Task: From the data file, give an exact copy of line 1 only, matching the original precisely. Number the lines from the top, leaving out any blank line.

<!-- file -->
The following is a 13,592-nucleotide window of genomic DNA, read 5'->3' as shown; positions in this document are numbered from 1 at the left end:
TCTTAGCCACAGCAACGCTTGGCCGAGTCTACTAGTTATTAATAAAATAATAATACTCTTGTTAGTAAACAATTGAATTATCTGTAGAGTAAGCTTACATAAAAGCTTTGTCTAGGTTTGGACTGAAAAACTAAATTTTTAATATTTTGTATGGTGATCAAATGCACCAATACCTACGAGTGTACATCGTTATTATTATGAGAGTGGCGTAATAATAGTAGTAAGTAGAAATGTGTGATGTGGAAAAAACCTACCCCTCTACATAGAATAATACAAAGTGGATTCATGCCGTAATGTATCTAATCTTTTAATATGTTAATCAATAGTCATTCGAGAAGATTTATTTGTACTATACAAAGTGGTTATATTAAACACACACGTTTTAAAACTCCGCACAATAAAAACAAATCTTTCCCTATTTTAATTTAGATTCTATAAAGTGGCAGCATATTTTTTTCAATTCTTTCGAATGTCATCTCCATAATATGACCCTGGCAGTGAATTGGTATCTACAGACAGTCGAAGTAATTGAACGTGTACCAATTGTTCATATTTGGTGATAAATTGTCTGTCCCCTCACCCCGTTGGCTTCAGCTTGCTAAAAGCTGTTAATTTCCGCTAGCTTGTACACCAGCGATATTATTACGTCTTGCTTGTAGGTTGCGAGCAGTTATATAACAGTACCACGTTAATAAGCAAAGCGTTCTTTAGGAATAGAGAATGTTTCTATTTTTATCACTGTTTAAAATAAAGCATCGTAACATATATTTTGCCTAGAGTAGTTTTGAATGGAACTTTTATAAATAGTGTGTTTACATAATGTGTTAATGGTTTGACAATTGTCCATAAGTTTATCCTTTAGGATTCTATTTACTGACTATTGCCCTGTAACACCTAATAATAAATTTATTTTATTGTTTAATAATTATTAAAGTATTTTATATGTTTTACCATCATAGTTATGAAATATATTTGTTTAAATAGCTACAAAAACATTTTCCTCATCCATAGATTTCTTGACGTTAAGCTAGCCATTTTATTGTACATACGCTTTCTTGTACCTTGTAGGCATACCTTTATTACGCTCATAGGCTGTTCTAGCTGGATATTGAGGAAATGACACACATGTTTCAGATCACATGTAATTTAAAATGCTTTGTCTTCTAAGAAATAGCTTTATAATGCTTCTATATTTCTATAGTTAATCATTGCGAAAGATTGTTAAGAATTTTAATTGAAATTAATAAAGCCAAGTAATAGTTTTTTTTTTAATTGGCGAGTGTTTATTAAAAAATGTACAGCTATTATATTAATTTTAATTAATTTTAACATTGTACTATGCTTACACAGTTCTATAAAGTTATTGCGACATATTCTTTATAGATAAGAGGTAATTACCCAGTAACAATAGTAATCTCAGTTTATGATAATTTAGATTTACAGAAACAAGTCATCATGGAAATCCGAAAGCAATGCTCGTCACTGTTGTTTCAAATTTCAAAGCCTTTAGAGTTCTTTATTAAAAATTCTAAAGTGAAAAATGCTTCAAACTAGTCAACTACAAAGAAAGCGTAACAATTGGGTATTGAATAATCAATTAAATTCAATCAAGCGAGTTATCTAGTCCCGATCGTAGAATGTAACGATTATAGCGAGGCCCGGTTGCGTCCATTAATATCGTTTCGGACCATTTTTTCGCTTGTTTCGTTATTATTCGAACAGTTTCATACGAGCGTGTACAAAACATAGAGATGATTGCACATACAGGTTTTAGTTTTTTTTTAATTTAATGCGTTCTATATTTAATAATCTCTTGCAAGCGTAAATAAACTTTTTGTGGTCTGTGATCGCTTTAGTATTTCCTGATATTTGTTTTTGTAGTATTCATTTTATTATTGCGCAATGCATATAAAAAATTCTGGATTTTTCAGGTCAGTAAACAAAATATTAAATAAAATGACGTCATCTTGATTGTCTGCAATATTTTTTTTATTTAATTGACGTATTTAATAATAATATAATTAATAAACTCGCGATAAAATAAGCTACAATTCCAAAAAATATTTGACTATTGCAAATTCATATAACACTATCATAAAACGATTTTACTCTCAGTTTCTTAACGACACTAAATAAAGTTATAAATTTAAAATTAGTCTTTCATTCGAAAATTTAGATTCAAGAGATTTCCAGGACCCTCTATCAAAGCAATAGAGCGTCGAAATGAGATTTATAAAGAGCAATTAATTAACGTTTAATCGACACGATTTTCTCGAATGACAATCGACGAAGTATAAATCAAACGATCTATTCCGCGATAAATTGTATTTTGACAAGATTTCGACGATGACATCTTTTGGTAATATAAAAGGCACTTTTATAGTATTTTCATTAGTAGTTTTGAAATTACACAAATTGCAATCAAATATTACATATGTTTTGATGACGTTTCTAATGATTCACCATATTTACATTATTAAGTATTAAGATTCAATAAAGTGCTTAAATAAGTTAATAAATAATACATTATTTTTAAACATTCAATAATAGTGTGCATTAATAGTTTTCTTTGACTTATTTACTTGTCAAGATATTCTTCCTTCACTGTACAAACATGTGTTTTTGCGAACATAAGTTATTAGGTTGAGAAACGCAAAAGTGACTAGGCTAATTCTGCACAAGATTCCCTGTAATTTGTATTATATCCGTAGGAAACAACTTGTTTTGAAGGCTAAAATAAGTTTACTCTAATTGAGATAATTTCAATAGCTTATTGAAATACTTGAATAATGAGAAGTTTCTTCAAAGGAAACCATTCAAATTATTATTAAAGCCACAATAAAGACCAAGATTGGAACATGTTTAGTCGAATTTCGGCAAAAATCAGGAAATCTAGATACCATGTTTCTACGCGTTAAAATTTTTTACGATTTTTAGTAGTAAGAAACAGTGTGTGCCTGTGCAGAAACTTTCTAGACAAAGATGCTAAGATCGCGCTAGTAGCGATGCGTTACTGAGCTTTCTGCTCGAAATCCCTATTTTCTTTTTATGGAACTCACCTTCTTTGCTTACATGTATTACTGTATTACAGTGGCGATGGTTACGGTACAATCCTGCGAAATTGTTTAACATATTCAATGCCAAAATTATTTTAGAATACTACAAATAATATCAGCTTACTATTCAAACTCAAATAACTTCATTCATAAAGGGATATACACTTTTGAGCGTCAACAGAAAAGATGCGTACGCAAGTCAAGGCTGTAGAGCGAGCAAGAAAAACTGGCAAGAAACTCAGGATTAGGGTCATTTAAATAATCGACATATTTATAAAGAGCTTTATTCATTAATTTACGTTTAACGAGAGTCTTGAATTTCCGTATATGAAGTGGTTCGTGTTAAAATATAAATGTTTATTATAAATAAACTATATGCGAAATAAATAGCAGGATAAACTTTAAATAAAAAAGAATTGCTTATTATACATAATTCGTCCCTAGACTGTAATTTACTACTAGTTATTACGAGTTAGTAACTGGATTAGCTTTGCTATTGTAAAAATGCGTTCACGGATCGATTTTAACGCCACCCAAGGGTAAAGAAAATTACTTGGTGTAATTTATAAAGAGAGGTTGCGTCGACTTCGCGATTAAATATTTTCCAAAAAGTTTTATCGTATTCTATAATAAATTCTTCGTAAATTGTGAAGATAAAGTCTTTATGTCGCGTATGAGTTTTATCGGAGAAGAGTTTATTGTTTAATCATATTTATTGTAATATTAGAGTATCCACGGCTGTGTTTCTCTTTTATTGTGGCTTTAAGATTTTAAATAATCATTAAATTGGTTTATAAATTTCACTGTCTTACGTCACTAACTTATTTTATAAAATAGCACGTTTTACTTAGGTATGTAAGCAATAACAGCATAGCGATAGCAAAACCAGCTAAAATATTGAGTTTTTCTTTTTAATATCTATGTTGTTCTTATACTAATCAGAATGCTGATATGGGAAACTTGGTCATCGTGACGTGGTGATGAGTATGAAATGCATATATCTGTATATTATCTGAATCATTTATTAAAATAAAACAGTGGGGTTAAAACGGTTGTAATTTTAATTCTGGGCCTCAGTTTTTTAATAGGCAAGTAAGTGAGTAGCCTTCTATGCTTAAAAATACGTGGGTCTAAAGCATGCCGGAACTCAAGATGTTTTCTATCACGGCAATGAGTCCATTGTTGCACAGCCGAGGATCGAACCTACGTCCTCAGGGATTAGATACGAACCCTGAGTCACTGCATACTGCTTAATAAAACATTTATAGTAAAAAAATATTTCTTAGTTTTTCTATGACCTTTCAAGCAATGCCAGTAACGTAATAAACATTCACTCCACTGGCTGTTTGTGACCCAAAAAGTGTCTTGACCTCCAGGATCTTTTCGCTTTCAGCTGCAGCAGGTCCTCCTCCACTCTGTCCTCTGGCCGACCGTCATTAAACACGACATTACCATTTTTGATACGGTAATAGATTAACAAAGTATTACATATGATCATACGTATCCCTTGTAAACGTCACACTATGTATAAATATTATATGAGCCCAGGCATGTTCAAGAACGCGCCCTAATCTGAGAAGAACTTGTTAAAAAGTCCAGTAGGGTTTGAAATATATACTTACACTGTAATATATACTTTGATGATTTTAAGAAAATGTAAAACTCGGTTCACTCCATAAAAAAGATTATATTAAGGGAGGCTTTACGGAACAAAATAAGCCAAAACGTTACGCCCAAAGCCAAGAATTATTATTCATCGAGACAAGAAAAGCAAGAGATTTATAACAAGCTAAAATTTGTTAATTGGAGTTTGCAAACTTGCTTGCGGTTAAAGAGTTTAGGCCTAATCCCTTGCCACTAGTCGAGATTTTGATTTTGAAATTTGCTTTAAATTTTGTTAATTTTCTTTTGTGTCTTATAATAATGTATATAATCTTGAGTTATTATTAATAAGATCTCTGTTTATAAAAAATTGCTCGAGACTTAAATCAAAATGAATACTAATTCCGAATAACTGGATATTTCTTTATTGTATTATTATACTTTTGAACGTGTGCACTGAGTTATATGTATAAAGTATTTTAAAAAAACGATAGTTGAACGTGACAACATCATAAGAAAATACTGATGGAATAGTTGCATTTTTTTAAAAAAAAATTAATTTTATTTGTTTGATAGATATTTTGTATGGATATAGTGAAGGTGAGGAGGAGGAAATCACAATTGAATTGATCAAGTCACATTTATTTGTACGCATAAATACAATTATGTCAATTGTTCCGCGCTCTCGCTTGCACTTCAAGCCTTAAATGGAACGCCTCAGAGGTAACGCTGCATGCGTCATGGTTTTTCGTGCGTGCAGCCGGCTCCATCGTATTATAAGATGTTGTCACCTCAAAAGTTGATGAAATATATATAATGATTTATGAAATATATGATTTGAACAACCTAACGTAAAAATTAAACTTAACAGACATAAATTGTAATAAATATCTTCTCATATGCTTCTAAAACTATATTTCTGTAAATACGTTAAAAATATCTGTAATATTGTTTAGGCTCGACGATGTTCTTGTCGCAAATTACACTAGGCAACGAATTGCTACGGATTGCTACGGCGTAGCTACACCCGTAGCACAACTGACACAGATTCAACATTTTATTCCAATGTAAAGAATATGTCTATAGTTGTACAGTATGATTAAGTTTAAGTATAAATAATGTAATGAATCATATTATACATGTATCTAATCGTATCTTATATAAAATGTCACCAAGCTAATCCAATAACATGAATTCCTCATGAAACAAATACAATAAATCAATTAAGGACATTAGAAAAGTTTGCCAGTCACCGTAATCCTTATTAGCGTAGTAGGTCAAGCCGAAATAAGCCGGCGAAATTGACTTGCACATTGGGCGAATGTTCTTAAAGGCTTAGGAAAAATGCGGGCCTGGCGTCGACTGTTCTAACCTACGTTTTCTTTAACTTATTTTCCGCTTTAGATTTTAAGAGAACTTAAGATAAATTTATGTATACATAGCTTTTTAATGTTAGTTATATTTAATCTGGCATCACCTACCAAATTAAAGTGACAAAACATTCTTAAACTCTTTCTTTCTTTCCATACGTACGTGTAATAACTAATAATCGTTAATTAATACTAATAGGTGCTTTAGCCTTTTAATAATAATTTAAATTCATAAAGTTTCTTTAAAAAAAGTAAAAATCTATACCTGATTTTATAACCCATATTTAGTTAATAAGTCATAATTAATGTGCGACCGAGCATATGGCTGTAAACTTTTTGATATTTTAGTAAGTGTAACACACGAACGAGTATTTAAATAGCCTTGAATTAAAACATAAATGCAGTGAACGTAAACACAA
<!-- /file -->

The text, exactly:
The following is a 13,592-nucleotide window of genomic DNA, read 5'->3' as shown; positions in this document are numbered from 1 at the left end: